Keyboard Shortcuts! for Outlook

If you use Microsoft Office Outlook everyday like I do; I bet you wonder sometimes, if there are shortcuts and ways to make some of the functions simpler. Today, I am going to leave you a few tips and tricks to make using Outlook a little easier.

If you look at the words in the Ribbon or in a box that will allow for input‚ÄĒyou will notice that one letter is underlined. This underline indicates a shortcut. In order to utilize the shortcut, all you have to do is Press the ALT key and the letter that is underlined in the word. This will give a command to the computer, the same as you clicking the button or the word.

An example of this would be the word “Subject” in a new email window. The “u” is underlined. Now, if you use ALT + U. The cursor will move to the Subject box in the email window. Cool right? Below are some of my favorites, that get used the most. ūüôā

Keyboard Shortcuts (PC): 

Send email: ALT + S

Forward email: CTRL + F (with email open/selected)

Reply All: CTRL + SHIFT + R (with email open/selected)

Reply to sender: CTRL + R

To open an email that is selected: CTRL + O

Compose a new email: CTRL + N

Create a new contact (in your address book): CTRL + SHIFT + C

Open Advanced Search box: CTRL + SHIFT + F

Create a new calendar Appointment: CTRL + SHIFT + A

Open Address Book: CTRL + SHIFT + B

*These shortcuts will work with Microsoft Office Outlook 2010, 2013, Office 365.


Save your work!

Have you ever started to work on a project or paper and realized that you will need to take it with you somewhere? Or just need to have an extra copy of your work in a safe non-volatile place? I have, and there are a few choices when it comes to saving your work and making it portable. If you are looking for something small and easy to carry, a SanDisk Cruzer Glide CZ60 32GB USB 2.0 Flash Drive is the ticket. What about for those moments when you need something that will hold more data than a flash drive will contain? A portable hard drive would be a good option. A typical, affordable portable hard drive can hold anywhere from about 500 gigabytes to 2 Terabytes of data. A decent option would be the Seagate Expansion 1TB Portable External Hard Drive USB 3.0 (STEA1000400) portable hard drive. I have a couple of these that I use consistently between home and campus. It keeps me in business no matter what I need to store on it.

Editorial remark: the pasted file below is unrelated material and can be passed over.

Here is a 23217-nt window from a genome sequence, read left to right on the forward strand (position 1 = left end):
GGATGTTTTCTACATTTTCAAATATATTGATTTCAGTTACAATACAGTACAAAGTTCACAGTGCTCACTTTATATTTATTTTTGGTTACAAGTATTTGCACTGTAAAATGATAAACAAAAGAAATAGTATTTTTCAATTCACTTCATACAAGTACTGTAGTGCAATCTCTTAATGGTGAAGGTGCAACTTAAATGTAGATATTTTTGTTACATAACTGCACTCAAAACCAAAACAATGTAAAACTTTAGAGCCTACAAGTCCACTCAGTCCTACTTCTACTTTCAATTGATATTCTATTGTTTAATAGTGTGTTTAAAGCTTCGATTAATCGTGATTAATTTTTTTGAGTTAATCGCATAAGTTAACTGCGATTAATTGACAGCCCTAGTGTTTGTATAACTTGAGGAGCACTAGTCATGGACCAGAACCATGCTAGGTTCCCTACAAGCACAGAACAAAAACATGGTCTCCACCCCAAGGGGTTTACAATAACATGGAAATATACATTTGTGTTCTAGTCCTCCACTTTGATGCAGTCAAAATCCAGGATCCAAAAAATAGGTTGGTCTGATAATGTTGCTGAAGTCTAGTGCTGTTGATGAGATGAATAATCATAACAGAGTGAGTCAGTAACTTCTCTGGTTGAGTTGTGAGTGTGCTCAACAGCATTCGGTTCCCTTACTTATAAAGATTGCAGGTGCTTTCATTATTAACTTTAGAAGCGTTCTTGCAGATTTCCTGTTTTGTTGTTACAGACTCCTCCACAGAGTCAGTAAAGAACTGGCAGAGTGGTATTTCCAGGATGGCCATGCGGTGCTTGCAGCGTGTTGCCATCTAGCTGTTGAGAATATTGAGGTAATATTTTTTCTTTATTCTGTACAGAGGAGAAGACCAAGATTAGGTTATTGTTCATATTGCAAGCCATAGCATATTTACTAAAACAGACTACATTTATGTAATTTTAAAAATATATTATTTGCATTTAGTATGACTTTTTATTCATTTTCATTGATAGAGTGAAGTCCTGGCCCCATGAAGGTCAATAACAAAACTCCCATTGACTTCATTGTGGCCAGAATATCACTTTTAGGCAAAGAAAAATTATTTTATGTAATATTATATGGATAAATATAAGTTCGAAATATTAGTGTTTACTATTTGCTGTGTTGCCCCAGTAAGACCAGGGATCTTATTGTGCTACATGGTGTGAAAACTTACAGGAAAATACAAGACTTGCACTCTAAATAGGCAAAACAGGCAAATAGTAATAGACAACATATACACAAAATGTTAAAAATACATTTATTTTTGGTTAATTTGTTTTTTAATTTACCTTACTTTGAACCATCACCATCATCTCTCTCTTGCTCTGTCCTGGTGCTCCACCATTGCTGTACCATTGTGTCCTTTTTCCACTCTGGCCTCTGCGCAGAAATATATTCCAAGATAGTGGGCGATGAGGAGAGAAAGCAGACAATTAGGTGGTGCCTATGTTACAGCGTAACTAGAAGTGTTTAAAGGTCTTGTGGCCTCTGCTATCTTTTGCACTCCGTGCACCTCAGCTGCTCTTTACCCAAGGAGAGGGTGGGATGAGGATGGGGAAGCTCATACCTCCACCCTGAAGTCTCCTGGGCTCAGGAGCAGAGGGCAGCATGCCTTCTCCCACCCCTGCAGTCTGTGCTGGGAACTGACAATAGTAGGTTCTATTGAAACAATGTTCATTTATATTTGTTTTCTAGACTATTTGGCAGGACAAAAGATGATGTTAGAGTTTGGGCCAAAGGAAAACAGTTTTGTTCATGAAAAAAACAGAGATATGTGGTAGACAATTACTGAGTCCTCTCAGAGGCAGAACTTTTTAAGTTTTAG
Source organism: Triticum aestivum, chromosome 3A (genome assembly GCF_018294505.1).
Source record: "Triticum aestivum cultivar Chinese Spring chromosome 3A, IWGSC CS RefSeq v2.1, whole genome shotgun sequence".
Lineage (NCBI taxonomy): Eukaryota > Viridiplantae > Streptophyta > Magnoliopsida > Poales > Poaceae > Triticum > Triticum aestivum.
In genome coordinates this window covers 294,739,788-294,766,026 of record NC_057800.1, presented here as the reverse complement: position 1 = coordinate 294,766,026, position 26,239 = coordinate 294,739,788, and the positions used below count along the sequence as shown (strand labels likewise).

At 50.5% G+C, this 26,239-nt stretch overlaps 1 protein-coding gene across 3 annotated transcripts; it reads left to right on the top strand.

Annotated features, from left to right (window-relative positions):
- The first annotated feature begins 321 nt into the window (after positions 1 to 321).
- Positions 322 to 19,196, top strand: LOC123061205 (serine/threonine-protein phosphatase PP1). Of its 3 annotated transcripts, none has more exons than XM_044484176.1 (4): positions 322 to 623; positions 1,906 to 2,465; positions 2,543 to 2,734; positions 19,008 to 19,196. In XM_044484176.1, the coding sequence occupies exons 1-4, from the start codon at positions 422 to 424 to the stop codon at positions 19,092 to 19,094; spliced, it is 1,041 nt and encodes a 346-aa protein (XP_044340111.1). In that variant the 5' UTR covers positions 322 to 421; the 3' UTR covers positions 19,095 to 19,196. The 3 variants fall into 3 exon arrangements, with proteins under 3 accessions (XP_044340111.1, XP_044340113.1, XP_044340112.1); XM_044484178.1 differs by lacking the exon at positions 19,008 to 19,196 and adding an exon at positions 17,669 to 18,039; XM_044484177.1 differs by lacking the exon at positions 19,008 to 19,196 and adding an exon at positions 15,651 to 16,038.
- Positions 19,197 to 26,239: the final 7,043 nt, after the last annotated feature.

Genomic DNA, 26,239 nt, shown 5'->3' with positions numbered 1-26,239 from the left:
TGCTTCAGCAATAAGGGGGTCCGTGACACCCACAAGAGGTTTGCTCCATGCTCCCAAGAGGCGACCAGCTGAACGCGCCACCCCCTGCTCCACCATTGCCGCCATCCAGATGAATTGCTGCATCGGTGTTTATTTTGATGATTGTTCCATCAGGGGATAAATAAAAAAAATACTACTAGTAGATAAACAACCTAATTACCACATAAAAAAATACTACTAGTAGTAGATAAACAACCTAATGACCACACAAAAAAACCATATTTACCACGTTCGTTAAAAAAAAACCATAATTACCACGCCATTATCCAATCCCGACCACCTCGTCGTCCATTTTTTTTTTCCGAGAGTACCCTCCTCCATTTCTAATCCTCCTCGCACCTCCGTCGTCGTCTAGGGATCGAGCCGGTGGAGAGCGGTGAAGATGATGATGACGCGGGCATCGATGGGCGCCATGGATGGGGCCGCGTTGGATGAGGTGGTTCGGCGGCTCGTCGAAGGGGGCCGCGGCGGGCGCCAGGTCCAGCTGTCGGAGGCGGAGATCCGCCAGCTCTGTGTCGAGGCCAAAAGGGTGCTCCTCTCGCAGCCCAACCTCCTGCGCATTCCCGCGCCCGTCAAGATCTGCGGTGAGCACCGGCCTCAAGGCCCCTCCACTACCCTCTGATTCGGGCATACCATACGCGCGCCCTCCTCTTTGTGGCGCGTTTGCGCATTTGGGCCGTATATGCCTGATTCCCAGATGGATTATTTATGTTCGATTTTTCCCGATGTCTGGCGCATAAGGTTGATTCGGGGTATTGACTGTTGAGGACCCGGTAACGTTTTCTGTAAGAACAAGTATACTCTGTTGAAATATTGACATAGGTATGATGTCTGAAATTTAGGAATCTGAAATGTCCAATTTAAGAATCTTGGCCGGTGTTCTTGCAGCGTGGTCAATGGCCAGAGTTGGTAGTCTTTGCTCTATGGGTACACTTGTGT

Other good options to save your work would be “in the cloud” on places like DropBox , Google Drive, OneDrive (Microsoft/Hotmail) or on a personal cloud storage device. These sites give you a set amount of free space with the setup¬†of a new account.¬†With Google Drive, OneDrive and DropBox the space is limited to what they give you for free with your account. With all of these cloud options you can upgrade your space at anytime by purchasing more space. The negative to using this sort of option is that if you find yourself without access to the Internet you have no access to your work. Which is why even though I use cloud services such as these, I still fall back on something that is a little more tangible like a flash drive or portable hard drive for those occasions when I am not sure that I will have constant access to the internet.

So, for those of us who need a refresher on how to save to an external drive (flash or portable Hard drive)

1.) Plug the drive into a USB port on either your laptop or desktop.

2.) For Windows/PC users click File

3.) Click Save As

4.)¬† In the left pane of the white area click ‘Computer’ if not already selected, then¬†click the¬†Browse button this will open a new¬†window

5.) Your drive will be under the header ‘devices with removable storage’ it is usually labeled with the brand name of the device.

6.) Double-click the device and it will open to your drive

7.) In the file name box, delete the predefined file name and type in a descriptive file name so that you may easily find the file the next time you need it.

8.) Click Save